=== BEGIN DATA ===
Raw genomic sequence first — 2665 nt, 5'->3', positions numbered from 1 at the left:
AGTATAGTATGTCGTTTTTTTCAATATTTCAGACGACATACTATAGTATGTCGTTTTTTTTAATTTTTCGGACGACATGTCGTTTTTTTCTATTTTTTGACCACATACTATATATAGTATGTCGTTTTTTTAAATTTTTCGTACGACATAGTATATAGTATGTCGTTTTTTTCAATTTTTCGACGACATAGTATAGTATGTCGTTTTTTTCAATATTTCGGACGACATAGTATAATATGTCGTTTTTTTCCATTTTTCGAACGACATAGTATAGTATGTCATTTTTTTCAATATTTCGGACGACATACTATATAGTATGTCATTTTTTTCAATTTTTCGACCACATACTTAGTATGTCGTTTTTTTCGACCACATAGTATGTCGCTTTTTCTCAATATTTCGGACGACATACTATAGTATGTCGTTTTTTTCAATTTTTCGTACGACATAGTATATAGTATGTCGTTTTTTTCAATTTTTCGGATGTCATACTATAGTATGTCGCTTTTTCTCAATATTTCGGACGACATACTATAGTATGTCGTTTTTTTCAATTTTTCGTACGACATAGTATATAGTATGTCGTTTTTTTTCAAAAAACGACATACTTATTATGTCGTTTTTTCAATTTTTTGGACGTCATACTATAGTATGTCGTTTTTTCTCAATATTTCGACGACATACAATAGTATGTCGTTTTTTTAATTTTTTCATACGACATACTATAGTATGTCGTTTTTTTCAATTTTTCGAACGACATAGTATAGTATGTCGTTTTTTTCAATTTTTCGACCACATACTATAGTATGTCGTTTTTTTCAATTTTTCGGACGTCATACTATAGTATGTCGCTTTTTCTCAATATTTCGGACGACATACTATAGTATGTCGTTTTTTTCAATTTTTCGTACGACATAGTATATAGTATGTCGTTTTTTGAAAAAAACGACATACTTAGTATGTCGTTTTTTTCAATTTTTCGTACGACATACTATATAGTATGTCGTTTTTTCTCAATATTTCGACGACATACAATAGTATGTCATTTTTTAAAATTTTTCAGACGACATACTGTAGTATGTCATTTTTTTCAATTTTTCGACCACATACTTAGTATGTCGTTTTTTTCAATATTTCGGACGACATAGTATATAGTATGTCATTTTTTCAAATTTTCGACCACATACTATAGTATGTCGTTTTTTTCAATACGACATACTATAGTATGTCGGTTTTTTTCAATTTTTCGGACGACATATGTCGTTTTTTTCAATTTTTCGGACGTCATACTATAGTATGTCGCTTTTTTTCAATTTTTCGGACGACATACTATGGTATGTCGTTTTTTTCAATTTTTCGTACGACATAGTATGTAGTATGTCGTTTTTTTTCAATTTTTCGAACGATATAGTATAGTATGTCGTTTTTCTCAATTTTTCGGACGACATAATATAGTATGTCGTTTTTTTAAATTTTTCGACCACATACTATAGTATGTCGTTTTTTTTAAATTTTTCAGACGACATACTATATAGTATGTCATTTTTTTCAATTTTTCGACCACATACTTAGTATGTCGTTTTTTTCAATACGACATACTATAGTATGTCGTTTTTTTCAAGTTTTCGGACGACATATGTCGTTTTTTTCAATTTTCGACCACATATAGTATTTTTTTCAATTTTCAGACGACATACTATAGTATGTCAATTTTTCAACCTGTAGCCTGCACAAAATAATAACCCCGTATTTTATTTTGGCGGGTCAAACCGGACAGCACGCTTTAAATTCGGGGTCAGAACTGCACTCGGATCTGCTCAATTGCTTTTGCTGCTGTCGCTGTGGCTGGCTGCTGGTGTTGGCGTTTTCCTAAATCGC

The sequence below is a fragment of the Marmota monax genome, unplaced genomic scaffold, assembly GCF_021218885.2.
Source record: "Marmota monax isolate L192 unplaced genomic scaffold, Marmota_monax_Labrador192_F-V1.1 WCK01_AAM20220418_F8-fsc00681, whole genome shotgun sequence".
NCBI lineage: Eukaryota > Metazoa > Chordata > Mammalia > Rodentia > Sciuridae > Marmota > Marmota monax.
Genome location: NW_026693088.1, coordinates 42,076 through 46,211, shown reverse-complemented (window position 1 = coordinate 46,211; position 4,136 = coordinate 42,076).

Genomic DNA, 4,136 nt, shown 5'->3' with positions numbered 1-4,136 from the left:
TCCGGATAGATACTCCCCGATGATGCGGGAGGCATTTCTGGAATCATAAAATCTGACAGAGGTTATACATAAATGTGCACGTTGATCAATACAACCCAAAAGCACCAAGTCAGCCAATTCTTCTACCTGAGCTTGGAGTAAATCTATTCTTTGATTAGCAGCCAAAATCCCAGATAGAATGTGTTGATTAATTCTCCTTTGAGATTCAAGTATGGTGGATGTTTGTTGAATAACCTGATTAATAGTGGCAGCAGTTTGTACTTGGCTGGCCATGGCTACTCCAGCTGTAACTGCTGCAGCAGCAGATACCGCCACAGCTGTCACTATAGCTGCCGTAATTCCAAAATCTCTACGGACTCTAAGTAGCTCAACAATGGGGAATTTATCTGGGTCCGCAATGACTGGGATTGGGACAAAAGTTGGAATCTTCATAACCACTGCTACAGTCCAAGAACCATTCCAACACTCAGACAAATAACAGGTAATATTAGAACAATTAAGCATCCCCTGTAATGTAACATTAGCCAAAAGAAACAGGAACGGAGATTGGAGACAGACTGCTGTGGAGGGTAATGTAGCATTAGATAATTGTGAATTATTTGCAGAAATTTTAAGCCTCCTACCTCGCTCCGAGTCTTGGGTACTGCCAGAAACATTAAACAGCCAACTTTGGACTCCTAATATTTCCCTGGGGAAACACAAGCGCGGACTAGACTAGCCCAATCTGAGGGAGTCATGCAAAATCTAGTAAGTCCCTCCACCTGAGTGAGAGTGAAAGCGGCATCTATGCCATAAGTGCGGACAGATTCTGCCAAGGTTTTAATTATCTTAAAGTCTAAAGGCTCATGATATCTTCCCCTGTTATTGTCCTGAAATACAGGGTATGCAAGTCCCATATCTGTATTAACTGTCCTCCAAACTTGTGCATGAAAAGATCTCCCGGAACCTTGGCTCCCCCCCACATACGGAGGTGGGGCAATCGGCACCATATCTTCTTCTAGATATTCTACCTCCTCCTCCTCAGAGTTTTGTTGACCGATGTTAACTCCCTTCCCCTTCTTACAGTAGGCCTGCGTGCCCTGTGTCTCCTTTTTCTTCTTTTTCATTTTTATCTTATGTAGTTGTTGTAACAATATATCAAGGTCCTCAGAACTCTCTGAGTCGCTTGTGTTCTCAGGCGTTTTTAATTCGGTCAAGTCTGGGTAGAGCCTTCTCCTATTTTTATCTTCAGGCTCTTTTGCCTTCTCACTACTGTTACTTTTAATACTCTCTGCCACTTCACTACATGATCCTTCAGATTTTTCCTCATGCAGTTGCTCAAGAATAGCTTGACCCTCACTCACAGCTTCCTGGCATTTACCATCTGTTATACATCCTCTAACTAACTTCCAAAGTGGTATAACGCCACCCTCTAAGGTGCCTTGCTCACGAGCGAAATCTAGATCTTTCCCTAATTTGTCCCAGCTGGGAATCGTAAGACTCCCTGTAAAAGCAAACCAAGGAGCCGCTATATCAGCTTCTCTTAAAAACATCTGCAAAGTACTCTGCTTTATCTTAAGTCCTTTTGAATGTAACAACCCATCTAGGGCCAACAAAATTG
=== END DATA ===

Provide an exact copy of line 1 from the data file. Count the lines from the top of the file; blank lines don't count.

Raw genomic sequence first — 2665 nt, 5'->3', positions numbered from 1 at the left: